Bible Readers Companion
Outline
Place
Finder
UNITY
DISCIPLINE
DIVORCE
DOCTRINE
WORSHIP
TONGUES
RESURRECTION
ENCOURAGE
BACK
to Outline
Chapter summary. Paul has called on the “strong” brothers in Corinth to give up their rights to eat meat sacrificed to idols for the sake of their weaker brothers (). Now he reminds his readers that he himself has rights (), which he has consistently given up (vv. ). Paul has chosen this way of life in order to share Christ with all (vv. ) and because he is committed to pleasing God (vv. ).
Key verse. : Others first.
Personal application. Never insist on your rights at the possible expense of others.
INSIGHT
Illustration (). Paul sets his sights on his goals, not on his rights. As an athlete gladly surrendered pleasures while in training to win a crown woven of leaves, Paul sets aside his rights in order to achieve spiritual goals.
The seal of Paul’s apostleship (). Paul established the church of Corinth and won its first converts. The very existence of the church testifies to Paul’s commission as Jesus’ apostle.
“A believing wife” (). This is Scripture’s only reference to the other apostles’ practice of taking wives with them. It specifically mentions Peter’s wife, another proof he was married.
Financial support of those in ministry (). Paul argues from an O.T. precedent that those who give full time to meeting the spiritual needs of people deserve to receive financial support from them. Most pastors in our churches actually deserve considerably more financial support than they are given!
Paul’s choice (). Paul has chosen not to accept financial support. In preaching “without charge” Paul not only wins reward but also proves that his motives in ministry are genuine. In another epistle Paul tells the Thessalonians that he supported himself to give them an example of the importance of work ().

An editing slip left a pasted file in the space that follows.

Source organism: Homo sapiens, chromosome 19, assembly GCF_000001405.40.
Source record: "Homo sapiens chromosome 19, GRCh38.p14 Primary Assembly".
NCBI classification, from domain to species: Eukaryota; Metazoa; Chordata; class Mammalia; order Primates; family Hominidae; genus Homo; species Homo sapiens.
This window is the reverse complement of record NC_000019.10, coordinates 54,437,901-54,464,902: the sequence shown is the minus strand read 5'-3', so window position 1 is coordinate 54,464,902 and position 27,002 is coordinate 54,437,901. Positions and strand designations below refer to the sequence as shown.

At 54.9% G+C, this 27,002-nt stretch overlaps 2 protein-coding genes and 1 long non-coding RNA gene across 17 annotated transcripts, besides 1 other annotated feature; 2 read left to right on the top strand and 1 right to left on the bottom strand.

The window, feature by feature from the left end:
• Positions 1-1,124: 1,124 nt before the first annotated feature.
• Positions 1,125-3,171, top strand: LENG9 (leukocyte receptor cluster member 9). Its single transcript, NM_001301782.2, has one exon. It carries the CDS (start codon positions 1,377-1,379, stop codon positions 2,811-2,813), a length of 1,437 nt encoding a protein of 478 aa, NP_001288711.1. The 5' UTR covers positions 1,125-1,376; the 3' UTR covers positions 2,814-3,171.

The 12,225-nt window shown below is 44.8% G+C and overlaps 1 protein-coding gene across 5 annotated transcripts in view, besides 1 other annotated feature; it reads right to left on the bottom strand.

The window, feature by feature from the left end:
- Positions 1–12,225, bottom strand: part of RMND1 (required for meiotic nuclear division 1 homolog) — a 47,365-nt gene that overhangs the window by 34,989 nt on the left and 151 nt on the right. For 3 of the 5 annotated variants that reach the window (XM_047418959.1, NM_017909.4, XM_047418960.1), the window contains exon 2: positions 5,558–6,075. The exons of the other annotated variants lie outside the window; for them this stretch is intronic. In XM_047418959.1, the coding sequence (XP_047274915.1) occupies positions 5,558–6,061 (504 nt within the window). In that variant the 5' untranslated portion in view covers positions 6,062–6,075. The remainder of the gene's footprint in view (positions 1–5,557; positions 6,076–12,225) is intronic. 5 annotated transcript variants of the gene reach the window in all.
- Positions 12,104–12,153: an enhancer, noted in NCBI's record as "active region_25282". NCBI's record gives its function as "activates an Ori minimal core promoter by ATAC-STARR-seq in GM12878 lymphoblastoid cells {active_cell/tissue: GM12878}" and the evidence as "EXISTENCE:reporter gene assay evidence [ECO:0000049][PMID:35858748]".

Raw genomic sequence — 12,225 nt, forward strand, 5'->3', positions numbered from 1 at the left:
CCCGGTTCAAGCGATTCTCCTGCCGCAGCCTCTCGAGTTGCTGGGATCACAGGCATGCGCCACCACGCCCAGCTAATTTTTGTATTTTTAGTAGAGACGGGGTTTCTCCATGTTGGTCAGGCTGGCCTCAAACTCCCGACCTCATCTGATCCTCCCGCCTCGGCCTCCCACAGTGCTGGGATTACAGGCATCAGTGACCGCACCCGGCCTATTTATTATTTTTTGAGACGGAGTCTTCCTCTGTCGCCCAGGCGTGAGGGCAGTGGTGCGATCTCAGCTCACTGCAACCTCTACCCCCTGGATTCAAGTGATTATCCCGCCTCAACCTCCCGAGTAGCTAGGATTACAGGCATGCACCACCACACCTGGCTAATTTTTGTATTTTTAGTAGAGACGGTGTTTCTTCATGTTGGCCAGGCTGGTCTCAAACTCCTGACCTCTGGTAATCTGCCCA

Why surrender rights (). Paul does what he encourages the Corinthians to do. He gives up things that are not important to relate better to those who need his ministry. This is not “compromise,” rather evidence of a deep love for others that puts their well-being first. He follows Jewish customs when with Jews and Gentile customs when with Gentiles, knowing the customs of each group have no real significance. And when he is with the “weak” he does nothing to violate the conscience of them.
It is truly difficult to live a selfless life. But that is what Paul lived, and that is what God calls us to live as well.
“Disqualified” (). The rules of the Christian “game” are strict and call for consistent self-discipline. We cannot lose our salvation. But we can lose the prizes our dedication to the Lord might otherwise win.
Chapter summary. Paul has called on the “strong” brothers in Corinth to give up their rights to eat meat sacrificed to idols for the sake of their weaker brothers (). Now he reminds his readers that he himself has rights (), which he has consistently given up (vv. ). Paul has chosen this way of life in order to share Christ with all (vv. ) and because he is committed to pleasing God (vv. ).
Key verse. : Others first.

Literary Context